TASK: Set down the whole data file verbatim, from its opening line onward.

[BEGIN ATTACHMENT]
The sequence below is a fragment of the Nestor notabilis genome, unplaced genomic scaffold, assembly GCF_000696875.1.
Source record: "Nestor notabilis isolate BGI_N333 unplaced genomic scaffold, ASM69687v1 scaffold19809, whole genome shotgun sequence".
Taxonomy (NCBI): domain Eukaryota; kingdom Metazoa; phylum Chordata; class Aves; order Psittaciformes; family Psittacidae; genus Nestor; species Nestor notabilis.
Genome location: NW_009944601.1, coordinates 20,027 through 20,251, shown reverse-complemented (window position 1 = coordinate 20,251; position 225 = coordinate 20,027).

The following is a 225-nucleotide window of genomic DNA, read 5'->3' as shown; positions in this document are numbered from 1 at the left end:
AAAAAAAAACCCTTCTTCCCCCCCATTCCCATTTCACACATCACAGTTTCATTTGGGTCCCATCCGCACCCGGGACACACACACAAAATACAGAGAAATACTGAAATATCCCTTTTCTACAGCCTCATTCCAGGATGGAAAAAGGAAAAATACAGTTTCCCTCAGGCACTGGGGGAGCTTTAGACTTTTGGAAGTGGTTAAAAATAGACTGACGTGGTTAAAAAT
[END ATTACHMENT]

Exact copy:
The sequence below is a fragment of the Nestor notabilis genome, unplaced genomic scaffold, assembly GCF_000696875.1.
Source record: "Nestor notabilis isolate BGI_N333 unplaced genomic scaffold, ASM69687v1 scaffold19809, whole genome shotgun sequence".
Taxonomy (NCBI): domain Eukaryota; kingdom Metazoa; phylum Chordata; class Aves; order Psittaciformes; family Psittacidae; genus Nestor; species Nestor notabilis.
Genome location: NW_009944601.1, coordinates 20,027 through 20,251, shown reverse-complemented (window position 1 = coordinate 20,251; position 225 = coordinate 20,027).

The following is a 225-nucleotide window of genomic DNA, read 5'->3' as shown; positions in this document are numbered from 1 at the left end:
AAAAAAAAACCCTTCTTCCCCCCCATTCCCATTTCACACATCACAGTTTCATTTGGGTCCCATCCGCACCCGGGACACACACACAAAATACAGAGAAATACTGAAATATCCCTTTTCTACAGCCTCATTCCAGGATGGAAAAAGGAAAAATACAGTTTCCCTCAGGCACTGGGGGAGCTTTAGACTTTTGGAAGTGGTTAAAAATAGACTGACGTGGTTAAAAAT